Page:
The issue isnt the data, its the fact that you dont understand how to actually analyze the data in a way that you can draw useful conclusions from it.
1) are you even listening, yes I did and specifically addressed why your interpritation was faulty.. The data is only partly faulty as we covered the data from china prior to feb 12th has since been adjusted and redacted.. so yes, it is faulty.. second the math and conclusions you drew were also incorrect even if the data happened to be correct, I already explained why
2) no i gave the specific source of the data, the live data provided by John Hopkins University. Though I did indicate it was compiled from multiple sources for completeness. Here are the specific sources the data set is merged from:
@proxeus Also keep in mind the numbers reported by china up to and include Feb 12th were later found to be invalid. The global data sets after that data had to be significantly adjusted to reflect the correct numbers. So any data out of china prior to feb 12th has inaccurate data.
Thought keep in mind what "putting the virus in check" means.. Our best efforts now will slow down the epidemic. This is a good thing because as you said there are a limited number of beds and a shortage of hospital staff. So if you can spread the disease out over a longer period of time then we wont go over-capacity and more people live.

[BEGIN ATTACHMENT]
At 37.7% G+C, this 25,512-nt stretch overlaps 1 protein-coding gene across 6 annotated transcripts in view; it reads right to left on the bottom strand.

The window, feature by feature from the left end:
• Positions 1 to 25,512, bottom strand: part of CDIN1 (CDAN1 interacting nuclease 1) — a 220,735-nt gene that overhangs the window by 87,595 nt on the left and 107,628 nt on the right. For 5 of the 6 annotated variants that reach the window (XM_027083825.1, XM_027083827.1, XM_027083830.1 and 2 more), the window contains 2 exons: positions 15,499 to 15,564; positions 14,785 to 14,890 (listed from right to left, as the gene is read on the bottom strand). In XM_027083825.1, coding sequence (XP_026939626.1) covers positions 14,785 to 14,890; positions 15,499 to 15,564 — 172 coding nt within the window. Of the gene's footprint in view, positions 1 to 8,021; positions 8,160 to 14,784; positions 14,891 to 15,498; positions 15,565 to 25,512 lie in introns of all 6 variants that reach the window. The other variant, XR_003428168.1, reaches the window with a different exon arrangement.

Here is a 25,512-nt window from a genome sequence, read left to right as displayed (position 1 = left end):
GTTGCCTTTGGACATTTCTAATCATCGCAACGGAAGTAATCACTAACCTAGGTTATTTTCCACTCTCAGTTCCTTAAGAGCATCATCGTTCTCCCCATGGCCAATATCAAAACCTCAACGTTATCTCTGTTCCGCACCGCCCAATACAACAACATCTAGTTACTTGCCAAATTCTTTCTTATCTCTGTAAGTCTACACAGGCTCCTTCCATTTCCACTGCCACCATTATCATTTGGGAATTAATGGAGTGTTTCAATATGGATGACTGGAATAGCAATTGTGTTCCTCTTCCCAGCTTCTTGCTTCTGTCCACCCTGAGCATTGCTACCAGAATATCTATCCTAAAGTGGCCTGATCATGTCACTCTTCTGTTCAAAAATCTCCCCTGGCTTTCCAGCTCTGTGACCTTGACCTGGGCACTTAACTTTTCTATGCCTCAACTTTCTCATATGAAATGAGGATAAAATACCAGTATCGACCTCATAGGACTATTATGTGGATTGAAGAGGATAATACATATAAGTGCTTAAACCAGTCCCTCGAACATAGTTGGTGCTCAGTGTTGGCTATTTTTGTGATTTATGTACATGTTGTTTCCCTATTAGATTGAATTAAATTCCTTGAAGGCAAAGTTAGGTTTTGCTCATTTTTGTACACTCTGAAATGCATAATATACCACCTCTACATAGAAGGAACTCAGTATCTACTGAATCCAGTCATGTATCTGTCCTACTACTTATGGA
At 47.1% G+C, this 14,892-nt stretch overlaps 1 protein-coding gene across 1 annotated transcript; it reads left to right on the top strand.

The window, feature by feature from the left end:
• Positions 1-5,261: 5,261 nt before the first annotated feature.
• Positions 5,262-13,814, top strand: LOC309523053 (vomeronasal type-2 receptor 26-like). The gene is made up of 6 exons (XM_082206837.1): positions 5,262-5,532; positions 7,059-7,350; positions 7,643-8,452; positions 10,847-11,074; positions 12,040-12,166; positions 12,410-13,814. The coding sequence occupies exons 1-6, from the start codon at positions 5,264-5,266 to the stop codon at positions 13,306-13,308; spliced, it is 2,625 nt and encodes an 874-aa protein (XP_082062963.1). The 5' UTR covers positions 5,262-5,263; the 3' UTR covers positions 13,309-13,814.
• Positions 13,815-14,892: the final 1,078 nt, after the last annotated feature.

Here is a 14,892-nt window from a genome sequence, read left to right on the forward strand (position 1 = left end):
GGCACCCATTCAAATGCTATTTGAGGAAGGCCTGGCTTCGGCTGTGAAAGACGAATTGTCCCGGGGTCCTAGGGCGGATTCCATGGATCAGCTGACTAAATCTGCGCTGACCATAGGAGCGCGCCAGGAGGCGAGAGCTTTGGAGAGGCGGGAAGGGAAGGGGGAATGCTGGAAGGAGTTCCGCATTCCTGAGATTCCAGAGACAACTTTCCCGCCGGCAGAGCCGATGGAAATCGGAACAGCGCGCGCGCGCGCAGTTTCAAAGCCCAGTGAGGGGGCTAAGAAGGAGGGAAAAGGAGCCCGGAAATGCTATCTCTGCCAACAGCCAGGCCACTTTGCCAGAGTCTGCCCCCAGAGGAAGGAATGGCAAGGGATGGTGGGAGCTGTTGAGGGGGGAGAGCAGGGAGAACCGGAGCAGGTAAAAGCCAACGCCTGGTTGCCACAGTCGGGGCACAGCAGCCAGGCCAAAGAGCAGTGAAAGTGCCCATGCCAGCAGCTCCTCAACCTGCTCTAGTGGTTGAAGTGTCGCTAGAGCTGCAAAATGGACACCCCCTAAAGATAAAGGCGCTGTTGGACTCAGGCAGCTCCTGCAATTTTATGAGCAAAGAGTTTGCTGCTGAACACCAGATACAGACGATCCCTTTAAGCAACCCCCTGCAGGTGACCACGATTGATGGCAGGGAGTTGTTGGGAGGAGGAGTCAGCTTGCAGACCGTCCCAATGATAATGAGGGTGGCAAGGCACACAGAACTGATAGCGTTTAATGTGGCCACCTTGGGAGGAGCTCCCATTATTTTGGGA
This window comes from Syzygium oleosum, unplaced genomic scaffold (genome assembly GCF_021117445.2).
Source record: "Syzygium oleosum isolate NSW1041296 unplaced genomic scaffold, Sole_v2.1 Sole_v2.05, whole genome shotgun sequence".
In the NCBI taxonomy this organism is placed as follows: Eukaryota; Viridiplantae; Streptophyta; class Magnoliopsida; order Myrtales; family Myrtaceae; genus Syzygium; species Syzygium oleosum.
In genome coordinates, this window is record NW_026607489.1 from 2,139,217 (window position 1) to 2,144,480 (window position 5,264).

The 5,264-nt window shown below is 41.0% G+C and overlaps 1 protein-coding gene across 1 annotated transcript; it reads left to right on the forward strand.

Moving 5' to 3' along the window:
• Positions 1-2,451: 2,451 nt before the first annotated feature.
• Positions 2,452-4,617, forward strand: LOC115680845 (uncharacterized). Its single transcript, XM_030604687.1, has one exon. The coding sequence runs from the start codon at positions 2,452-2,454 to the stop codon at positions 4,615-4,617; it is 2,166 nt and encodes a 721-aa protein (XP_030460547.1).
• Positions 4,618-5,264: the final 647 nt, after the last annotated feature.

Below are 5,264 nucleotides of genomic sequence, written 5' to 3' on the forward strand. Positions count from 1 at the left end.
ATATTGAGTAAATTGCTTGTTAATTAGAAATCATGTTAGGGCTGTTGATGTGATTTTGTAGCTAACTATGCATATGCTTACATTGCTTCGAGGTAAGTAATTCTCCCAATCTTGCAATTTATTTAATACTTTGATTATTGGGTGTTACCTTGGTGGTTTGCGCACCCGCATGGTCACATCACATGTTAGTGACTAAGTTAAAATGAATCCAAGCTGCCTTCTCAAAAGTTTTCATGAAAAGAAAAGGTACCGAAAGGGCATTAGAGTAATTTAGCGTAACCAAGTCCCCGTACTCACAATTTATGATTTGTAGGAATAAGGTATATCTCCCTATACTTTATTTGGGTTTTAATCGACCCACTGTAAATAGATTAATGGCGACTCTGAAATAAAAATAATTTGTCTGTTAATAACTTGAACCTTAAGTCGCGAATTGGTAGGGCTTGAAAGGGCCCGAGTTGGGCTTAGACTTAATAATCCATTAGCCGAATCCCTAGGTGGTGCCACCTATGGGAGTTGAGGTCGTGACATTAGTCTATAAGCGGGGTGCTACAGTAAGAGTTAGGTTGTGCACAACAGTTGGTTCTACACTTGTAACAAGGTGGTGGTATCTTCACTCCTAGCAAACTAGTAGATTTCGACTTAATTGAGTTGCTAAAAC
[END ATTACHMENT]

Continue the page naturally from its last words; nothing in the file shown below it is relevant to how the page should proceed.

But its important to note that those measures, while they may save some lives, it wont reduce the number of people who get effected. The virus is out int he wild now, there is no reversing that.
@KatGoesWoof I wouldnt say cant, but its very unlikely.
Its spread to far too many regions to be able to stop it by quarantine, that is literally impossible at this point. Especially because many carriers of this disease are asymptomatic which makes quarantining useless.
The only way you could possibly stop it is via immunity. That means either you catch the disease and live through it (which I wouldn't call stopping it considering the 7% mortality rate) or a vaccine.
A vaccine is possible but very unlikely. There are several Coronaviruses that have been in the wild for some time now. Four of which are so common virtually every adult has caught them. Some are less common but far more deadly, like SARS. Despite this no one has ever created a safe and effective vaccine for a virus int he corona family of viruses. So it is unlikely they will find one for this. But maybe...
@KatGoesWoof Yes in fact many have went far beyond COVID19 in terms of how widespread they are.